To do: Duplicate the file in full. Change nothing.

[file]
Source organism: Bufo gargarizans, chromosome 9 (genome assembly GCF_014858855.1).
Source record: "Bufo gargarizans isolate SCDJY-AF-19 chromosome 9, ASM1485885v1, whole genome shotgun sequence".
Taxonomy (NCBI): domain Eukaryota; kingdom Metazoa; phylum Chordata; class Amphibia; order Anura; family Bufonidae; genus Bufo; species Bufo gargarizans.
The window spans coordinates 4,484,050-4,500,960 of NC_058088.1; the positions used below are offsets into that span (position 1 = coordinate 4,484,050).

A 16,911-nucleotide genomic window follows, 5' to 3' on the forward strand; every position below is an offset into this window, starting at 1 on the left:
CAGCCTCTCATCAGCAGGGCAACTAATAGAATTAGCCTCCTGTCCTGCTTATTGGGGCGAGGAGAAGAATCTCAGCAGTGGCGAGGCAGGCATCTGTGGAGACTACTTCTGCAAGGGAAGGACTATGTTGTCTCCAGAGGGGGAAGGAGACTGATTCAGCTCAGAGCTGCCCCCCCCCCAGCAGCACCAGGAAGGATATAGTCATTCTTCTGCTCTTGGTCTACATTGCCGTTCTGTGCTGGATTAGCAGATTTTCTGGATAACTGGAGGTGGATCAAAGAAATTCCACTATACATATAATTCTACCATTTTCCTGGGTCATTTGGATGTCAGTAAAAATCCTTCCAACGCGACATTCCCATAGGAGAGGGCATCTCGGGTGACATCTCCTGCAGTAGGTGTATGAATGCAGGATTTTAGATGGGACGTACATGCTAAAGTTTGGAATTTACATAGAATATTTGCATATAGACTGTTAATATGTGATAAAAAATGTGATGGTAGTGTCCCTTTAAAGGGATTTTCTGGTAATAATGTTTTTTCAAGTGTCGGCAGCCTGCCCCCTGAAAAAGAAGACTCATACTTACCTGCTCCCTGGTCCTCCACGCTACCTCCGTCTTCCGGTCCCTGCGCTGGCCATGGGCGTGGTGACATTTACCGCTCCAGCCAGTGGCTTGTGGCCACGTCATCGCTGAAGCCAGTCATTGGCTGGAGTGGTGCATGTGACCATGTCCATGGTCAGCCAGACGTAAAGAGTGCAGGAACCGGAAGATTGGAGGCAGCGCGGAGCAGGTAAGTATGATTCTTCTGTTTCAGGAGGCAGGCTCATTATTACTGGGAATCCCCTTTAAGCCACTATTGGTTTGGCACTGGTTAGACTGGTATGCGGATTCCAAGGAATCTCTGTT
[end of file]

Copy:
Source organism: Bufo gargarizans, chromosome 9 (genome assembly GCF_014858855.1).
Source record: "Bufo gargarizans isolate SCDJY-AF-19 chromosome 9, ASM1485885v1, whole genome shotgun sequence".
Taxonomy (NCBI): domain Eukaryota; kingdom Metazoa; phylum Chordata; class Amphibia; order Anura; family Bufonidae; genus Bufo; species Bufo gargarizans.
The window spans coordinates 4,484,050-4,500,960 of NC_058088.1; the positions used below are offsets into that span (position 1 = coordinate 4,484,050).

A 16,911-nucleotide genomic window follows, 5' to 3' on the forward strand; every position below is an offset into this window, starting at 1 on the left:
CAGCCTCTCATCAGCAGGGCAACTAATAGAATTAGCCTCCTGTCCTGCTTATTGGGGCGAGGAGAAGAATCTCAGCAGTGGCGAGGCAGGCATCTGTGGAGACTACTTCTGCAAGGGAAGGACTATGTTGTCTCCAGAGGGGGAAGGAGACTGATTCAGCTCAGAGCTGCCCCCCCCCCAGCAGCACCAGGAAGGATATAGTCATTCTTCTGCTCTTGGTCTACATTGCCGTTCTGTGCTGGATTAGCAGATTTTCTGGATAACTGGAGGTGGATCAAAGAAATTCCACTATACATATAATTCTACCATTTTCCTGGGTCATTTGGATGTCAGTAAAAATCCTTCCAACGCGACATTCCCATAGGAGAGGGCATCTCGGGTGACATCTCCTGCAGTAGGTGTATGAATGCAGGATTTTAGATGGGACGTACATGCTAAAGTTTGGAATTTACATAGAATATTTGCATATAGACTGTTAATATGTGATAAAAAATGTGATGGTAGTGTCCCTTTAAAGGGATTTTCTGGTAATAATGTTTTTTCAAGTGTCGGCAGCCTGCCCCCTGAAAAAGAAGACTCATACTTACCTGCTCCCTGGTCCTCCACGCTACCTCCGTCTTCCGGTCCCTGCGCTGGCCATGGGCGTGGTGACATTTACCGCTCCAGCCAGTGGCTTGTGGCCACGTCATCGCTGAAGCCAGTCATTGGCTGGAGTGGTGCATGTGACCATGTCCATGGTCAGCCAGACGTAAAGAGTGCAGGAACCGGAAGATTGGAGGCAGCGCGGAGCAGGTAAGTATGATTCTTCTGTTTCAGGAGGCAGGCTCATTATTACTGGGAATCCCCTTTAAGCCACTATTGGTTTGGCACTGGTTAGACTGGTATGCGGATTCCAAGGAATCTCTGTT